With Valentine’s Day comes an increased buzz around love, relationships and sex. But with studies showing a that fewer young people are using condoms, non profit organisation, TB HIV Care, partnered with local rapper KroBarz to encourage young people to opt for safer sex during the season of love. They offered R1000 to the person or team who could best replicate a dance challenge to an amapiano remix of KroBarz’s song ‘Condomise’.

Anyone wanting to enter could download the ‘Condomise’ song from the TB HIV Care Facebook or TikTok page. They then created a video replicating the Condomise dance moves and posted the video on their profile (TikTok, Facebook or Instagram) and @TBHIVCare, using the #tbhivcare#condomise hashtags.

According to Michelle Carey, Deputy Communications Manager at TB HIV Care, condoms are still important in keeping people safe and healthy, “We have wonderful new tools to prevent HIV, like PrEP
(a daily pill) and medical male circumcision, but condoms are still the only tool that can prevent both pregnancy and STIs, including HIV.”

Despite this fact, a national study by the Human Sciences Research Council published in 2019 showed that condom use among the youth (15-24 years old) had remained static between 2012 and 2017 at about 50% for females and 68% for males, but that this represented a significant drop from 2008 levels males. This is backed up by a recent release from the City of Cape Town which stated that male condom use had halved between 2019/20 and 2020/21 and that female condom use was a third of previous levels.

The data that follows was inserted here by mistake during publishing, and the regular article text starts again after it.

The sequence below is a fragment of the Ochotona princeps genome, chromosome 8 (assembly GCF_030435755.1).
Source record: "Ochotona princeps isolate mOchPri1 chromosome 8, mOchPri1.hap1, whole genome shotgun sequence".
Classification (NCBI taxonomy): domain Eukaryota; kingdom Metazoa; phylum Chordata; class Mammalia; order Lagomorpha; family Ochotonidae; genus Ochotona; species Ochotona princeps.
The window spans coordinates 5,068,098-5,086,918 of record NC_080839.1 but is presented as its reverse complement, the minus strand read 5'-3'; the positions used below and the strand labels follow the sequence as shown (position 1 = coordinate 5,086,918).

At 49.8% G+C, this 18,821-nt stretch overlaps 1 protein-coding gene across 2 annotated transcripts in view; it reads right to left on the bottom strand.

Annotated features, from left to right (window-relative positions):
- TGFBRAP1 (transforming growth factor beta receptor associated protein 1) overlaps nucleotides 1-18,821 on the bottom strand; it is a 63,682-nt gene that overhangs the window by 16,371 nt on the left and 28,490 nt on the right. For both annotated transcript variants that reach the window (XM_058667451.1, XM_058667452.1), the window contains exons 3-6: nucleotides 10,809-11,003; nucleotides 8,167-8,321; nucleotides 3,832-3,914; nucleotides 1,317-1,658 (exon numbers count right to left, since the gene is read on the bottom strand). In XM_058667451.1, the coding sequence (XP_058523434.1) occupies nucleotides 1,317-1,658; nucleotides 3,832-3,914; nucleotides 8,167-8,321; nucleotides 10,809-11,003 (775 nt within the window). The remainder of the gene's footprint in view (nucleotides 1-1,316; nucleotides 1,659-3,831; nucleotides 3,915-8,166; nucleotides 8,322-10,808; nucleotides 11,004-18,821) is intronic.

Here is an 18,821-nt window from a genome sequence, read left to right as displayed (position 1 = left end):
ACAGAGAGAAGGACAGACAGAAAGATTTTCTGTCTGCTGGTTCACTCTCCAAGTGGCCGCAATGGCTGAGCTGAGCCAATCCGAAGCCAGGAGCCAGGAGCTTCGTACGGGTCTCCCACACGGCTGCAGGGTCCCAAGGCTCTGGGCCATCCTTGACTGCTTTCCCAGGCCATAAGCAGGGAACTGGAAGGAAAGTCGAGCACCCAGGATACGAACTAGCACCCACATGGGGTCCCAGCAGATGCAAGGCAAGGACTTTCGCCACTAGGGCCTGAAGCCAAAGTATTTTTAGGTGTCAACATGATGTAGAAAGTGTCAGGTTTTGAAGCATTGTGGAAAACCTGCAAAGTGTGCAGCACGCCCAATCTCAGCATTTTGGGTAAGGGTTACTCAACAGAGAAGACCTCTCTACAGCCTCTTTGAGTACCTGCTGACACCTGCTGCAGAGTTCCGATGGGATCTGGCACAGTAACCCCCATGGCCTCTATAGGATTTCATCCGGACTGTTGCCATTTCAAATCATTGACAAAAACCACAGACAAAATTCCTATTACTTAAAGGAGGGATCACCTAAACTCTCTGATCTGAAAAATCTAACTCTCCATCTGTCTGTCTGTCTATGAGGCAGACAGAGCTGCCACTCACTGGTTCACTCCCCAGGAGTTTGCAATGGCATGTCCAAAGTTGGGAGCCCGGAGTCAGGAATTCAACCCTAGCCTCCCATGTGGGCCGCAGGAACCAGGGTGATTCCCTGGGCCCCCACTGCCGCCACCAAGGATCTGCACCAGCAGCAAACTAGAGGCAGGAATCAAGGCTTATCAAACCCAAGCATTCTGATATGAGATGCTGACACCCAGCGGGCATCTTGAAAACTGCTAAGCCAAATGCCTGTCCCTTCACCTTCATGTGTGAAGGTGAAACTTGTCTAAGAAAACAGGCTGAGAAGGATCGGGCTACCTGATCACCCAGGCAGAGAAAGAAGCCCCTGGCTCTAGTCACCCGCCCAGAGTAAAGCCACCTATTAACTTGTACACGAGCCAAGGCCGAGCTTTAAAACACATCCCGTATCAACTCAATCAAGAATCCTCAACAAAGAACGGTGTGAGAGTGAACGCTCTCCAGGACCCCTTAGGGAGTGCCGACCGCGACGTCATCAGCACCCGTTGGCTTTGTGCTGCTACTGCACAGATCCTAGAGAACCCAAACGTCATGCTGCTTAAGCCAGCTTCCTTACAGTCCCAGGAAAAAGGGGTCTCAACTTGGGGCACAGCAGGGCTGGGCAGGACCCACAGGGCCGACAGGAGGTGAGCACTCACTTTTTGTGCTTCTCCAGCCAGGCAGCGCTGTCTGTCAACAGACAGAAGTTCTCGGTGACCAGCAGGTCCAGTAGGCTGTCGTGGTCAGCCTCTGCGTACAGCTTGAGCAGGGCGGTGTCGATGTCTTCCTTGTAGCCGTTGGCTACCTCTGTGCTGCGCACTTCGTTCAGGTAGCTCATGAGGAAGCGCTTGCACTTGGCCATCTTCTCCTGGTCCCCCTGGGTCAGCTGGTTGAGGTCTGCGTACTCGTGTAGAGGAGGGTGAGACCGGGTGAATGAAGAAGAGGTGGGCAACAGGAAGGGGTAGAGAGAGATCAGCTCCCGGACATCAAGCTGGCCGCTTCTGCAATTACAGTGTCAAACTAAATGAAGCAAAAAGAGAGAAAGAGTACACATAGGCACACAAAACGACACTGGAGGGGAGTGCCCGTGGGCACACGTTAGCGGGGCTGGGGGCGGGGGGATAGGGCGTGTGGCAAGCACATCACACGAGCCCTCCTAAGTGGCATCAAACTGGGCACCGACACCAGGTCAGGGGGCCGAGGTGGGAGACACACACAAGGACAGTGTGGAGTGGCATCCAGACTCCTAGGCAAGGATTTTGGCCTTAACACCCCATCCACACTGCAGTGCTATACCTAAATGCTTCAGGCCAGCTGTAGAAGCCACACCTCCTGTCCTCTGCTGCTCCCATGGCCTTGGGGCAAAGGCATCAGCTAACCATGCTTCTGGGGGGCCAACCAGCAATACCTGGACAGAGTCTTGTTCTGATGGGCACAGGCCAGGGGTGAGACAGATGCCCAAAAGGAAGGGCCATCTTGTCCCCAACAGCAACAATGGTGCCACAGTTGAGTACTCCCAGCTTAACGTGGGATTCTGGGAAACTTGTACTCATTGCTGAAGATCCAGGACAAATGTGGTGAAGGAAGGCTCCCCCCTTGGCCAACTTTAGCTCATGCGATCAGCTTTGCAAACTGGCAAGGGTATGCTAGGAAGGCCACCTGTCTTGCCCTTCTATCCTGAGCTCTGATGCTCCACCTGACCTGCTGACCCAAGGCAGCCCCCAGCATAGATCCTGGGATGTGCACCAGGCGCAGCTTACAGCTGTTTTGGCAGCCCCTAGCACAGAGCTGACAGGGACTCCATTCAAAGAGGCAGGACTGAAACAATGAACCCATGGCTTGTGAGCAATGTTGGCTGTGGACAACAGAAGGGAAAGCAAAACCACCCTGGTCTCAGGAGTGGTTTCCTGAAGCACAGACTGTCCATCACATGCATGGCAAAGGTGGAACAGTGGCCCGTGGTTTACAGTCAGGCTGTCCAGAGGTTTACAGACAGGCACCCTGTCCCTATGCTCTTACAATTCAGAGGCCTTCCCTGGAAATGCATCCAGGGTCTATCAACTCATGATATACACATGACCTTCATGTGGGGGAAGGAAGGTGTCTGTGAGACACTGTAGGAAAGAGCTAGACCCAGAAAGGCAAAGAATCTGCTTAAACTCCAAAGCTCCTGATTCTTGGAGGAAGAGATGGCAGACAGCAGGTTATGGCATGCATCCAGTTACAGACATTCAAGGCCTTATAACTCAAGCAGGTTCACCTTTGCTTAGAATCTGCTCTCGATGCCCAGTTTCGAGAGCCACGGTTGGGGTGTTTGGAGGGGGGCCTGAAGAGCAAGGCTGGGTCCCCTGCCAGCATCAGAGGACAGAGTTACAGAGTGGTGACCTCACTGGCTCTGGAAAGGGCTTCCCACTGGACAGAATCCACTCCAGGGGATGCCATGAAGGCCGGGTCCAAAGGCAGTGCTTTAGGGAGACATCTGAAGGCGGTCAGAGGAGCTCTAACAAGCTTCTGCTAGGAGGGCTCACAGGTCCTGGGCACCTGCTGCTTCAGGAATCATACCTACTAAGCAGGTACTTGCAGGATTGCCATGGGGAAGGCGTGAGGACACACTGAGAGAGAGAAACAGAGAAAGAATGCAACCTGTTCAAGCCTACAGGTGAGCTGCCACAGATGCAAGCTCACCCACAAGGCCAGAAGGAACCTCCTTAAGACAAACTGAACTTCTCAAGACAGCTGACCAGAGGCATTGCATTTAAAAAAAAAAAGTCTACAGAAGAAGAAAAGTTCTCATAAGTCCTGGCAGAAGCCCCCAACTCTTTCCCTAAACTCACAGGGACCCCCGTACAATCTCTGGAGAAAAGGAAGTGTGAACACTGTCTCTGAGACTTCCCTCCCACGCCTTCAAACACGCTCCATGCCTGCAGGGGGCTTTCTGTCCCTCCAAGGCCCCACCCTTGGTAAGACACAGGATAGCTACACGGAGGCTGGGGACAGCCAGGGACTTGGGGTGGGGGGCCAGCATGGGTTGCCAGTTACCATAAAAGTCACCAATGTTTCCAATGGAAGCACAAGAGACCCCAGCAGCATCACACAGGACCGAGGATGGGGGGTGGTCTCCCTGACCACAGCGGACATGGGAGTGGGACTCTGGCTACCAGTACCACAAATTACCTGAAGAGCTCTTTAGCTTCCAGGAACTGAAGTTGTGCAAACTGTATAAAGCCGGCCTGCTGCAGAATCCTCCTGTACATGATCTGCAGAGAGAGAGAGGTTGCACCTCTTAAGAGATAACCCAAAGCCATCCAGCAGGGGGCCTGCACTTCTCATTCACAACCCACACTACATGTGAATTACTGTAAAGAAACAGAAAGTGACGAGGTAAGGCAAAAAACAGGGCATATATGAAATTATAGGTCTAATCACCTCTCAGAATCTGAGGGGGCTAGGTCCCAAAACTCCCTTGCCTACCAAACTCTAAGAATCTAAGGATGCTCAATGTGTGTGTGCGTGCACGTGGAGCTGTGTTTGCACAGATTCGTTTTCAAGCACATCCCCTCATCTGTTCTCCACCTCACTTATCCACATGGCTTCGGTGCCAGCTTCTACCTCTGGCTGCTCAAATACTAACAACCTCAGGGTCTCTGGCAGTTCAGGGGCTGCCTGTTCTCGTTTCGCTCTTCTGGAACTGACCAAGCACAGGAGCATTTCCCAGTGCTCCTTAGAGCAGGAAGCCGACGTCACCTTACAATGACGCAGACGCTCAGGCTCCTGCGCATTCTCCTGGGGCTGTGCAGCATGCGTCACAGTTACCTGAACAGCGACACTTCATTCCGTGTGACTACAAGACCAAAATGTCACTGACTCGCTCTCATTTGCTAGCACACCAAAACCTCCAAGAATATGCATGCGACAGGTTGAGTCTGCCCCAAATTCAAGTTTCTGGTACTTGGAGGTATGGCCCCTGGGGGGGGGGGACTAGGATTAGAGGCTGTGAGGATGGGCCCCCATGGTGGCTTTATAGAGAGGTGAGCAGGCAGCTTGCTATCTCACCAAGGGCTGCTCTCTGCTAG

“Young people are smart and follow the trends. By using a dance challenge, we’re trying to inform them of the importance of using condoms in a fun way that lets them put their own spin on the message of safer sex,” said Ms. Carey.

The eventual winners were a group of PrEP ambassadors from the uThukela district in KwaZulu-Natal. They are pictured below with their voucher prizes and you can watch their creative submission here.